The Virginia State Council for Community Colleges ad this week, he unanimously gave permission to three colleges – John Tyler, Thomas Nelson and Lord Fairfax Community Colleges – to change their names, which commemorate the last political leaders and local landowners who owned slaves. The board asked the administrators of the three establishments to come up with suggestions for new names.
The council also called on the leaders of Dabney S. Lancaster Community College and Patrick Henry Community College to reconsider their decisions to keep their names. Dabney Lancaster, former president of Longwood University, was known for his resistance to school integration in Virginia, and Patrick Henry, first and sixth governor of Virginia, owned slaves, WSLS 10 reported.
The announcement of the name changes follows an updated state council policy on college naming, which was also passed unanimously. The policy specifies that the names of institutions “should reflect the values of inclusive and accessible education set out in the mission statement of VCCS, with particular emphasis on diversity, equity and opportunity, and be relevant to them. students he seeks to serve and for the geography of his region of service. “
Wisconsin Indianhead Technical College also recently announced a name change. The institution will be called Northwood Technical College from August. The rebranding comes after market research in 2020 found that prospective college students did not recognize “Indianhead” as a term for the northwestern region of Wisconsin and were confused by the acronym “WITC,” according to the college website.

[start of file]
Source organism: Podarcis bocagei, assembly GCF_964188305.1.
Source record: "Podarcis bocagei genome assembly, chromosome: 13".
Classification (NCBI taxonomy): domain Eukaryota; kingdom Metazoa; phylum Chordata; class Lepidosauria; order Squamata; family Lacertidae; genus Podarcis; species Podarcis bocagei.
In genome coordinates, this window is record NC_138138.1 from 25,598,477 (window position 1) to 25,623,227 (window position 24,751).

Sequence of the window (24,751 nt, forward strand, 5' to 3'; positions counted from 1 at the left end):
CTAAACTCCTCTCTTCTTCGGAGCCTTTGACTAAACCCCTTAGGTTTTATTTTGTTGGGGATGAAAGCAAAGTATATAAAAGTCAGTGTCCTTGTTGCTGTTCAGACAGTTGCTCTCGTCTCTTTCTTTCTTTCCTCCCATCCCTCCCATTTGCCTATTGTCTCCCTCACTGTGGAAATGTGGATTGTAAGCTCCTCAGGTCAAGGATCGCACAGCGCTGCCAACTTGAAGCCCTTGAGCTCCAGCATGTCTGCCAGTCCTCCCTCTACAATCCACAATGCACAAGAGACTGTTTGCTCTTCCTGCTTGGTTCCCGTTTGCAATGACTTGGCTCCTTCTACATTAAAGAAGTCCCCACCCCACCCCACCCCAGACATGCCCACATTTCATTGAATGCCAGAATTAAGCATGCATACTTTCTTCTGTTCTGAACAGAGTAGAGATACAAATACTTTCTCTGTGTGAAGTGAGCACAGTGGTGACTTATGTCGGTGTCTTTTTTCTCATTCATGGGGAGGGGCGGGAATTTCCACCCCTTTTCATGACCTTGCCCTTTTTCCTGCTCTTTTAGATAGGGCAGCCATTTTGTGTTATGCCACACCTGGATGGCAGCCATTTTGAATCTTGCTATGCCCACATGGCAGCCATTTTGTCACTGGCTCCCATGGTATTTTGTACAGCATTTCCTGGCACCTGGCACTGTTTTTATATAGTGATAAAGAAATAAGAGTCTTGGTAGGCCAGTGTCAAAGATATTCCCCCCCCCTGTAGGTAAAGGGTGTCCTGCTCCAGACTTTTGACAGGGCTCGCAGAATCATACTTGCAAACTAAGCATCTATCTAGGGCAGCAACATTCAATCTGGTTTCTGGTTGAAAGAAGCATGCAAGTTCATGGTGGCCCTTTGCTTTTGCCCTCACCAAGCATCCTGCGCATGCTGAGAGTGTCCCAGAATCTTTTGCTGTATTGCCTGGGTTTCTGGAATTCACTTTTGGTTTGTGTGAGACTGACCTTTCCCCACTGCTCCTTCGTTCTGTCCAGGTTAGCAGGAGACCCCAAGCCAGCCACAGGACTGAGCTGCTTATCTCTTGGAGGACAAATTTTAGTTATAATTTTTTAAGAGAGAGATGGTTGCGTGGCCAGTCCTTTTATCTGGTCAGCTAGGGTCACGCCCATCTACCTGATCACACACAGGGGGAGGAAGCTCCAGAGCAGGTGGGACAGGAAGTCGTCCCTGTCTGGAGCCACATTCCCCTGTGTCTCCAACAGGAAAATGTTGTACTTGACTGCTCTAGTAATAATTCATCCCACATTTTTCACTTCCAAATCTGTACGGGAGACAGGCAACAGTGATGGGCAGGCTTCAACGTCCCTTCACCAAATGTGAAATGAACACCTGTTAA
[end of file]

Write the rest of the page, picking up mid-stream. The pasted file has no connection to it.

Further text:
The name changes are in line with the trend of campus building renaming efforts this academic year. Protests across the country last year following the murder of George Floyd and widespread calls for racial fairness and for systemic and structural change on college campuses have prompted a large number of higher education institutions to remove the names of buildings linked to Confederation, slavery and racist ideologies.
Clemson University in South Carolina withdrew John C. Calhoun’s name from its honors college in June. Western Carolina University has renamed a previously named auditorium in honor of Clyde Hoey, a former governor of North Carolina who was against racial integration. Princeton University removed Woodrow Wilson’s name from one of its residential colleges and from its School of Public and International Affairs for his role in separating federal offices as president.
“Institutions are examining, and in many cases exorcising, symbols of systemic racism that have been around for years,” said Glenn DuBois, chancellor of the Virginia Community College System. wrote in a statement to college presidents after the Black Lives Matter protests last summer. “I think we need to join this conversation and focus a thorough review on the names that adorn our facilities.”